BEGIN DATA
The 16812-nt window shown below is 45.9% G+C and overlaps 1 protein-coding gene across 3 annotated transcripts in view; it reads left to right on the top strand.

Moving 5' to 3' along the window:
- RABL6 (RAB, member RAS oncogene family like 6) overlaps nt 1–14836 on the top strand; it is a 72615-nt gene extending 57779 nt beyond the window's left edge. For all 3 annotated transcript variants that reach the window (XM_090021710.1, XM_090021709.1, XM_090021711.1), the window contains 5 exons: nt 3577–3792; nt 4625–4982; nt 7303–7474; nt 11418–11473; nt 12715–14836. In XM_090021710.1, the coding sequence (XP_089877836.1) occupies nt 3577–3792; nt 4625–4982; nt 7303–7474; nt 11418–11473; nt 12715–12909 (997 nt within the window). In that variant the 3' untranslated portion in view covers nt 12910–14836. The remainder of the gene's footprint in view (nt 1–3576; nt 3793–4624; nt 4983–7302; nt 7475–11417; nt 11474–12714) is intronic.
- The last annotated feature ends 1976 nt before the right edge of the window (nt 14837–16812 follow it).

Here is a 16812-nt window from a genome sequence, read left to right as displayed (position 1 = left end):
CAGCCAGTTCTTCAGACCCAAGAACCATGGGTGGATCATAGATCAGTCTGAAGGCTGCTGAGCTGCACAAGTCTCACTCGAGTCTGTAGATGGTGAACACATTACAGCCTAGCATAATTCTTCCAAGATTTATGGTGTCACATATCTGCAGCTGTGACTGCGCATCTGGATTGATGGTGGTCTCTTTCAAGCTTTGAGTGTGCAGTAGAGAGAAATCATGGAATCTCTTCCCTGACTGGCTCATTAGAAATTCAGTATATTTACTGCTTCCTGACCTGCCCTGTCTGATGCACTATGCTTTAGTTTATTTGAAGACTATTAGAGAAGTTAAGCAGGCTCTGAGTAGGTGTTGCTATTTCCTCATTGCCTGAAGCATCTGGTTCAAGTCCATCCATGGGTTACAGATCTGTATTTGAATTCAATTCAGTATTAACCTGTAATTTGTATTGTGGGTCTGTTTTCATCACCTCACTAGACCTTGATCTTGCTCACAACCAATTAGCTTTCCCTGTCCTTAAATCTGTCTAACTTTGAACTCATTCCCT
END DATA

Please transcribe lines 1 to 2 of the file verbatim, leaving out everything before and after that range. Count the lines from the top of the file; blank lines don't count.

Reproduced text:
The 16812-nt window shown below is 45.9% G+C and overlaps 1 protein-coding gene across 3 annotated transcripts in view; it reads left to right on the top strand.

Moving 5' to 3' along the window: